Theophilus Painter

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Theophilus Shickel Painter (August 22, 1889 – October 5, 1969) was an American zoologist known for his work in identifying genes in fruit flies (Drosophila). He did so by applying the incredible detail that had just been discovered to be visible in the giant polytene chromosomes in the salivary glands of Drosophila and other Dipteran larvae.

Painter joined the faculty at the University of Texas in 1916 and, except for military duty during World War I, stayed there his whole career. He was, in succession, associate professor, professor and distinguished professor of zoology. He served as acting president (1944-1946) and president (1946-1952) of the University of Texas and retired from active teaching in 1966.

Painter was president of the University of Texas when Texas resident Hermon Marion Sweatt applied and was denied admission due to his race. Subsequently, Painter was the named defendant in the famous civil rights case, Sweatt v. Painter, 339 U.S.629 (1950), which proved an integral stepping stone in the landmark case Brown v. Board of Education of Topeka, Kansas that held that "separate is inherently unequal" and lead to the integration of America's public schools.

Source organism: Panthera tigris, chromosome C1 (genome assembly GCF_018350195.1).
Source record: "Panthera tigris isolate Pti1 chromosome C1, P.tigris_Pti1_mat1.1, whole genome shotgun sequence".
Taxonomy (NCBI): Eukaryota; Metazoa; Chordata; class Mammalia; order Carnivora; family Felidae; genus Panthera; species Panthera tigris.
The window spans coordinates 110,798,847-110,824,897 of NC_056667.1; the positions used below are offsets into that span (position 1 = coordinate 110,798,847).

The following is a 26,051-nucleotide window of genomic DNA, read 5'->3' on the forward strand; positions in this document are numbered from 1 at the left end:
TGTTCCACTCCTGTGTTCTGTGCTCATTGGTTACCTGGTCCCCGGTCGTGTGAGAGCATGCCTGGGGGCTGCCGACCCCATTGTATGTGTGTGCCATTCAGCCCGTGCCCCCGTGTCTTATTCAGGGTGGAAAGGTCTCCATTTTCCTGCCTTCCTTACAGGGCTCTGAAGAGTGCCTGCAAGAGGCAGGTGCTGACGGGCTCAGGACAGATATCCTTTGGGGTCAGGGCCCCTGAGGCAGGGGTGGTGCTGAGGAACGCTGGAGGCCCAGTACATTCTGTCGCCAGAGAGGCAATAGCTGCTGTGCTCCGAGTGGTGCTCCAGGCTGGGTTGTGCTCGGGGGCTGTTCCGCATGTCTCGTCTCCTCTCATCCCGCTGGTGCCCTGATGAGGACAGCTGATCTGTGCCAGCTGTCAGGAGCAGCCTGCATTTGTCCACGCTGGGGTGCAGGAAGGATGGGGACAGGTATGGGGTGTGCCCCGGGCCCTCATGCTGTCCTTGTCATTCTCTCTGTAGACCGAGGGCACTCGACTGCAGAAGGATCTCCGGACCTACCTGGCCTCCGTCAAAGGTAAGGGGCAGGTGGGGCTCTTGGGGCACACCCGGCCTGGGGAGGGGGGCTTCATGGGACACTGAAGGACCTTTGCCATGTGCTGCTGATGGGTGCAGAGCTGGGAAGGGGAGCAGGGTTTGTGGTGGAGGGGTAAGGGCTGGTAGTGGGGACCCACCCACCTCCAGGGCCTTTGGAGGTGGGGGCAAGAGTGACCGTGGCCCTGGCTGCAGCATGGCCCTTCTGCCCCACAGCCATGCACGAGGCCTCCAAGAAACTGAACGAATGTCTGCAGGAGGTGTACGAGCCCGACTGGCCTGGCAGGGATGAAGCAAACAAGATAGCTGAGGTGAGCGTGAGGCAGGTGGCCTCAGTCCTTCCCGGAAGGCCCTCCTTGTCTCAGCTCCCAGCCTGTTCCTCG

Painter is also known for his early study of human chromosomes. In 1921 he first gave the number 24 for the count of human meiotic chromosomes. He had tried to count the tangled mass of chromosomes he could see under a microscope in spermatocytes in slices of testicle and arrived at the figure of 24. Others later repeated his experiment in other ways and agreed upon the number of 24. Popular thinking held that if there were 24 chromosomes in spermatocytes, there must be an equal number contributed by the female and the human chromosome number must be 48. This was undisputed for more than 30 years.[1]

Then in 1955 Joe Hin Tjio, using more advanced techniques, looked at the chromosomes in human somatic cells and found 46 chromosomes. Together with Albert Levan, Tjio published this revolutionary finding in early 1956, and the human chromosome number was finally revised. The wonder of Painter's work is not that it was in error but that, given the almost indecipherable mass of chromosomes he examined, he came so very close to the correct human chromosome number.

In 1934 Painter was awarded the Daniel Giraud Elliot Medal from the National Academy of Sciences.[2]

References[edit]

  1. ^ Matthews, Robert. "The bizarre case of the chromosome that never was". Retrieved 13 July 2013. 
  2. ^ "Daniel Giraud Elliot Medal". National Academy of Sciences. Retrieved 16 February 2011. 

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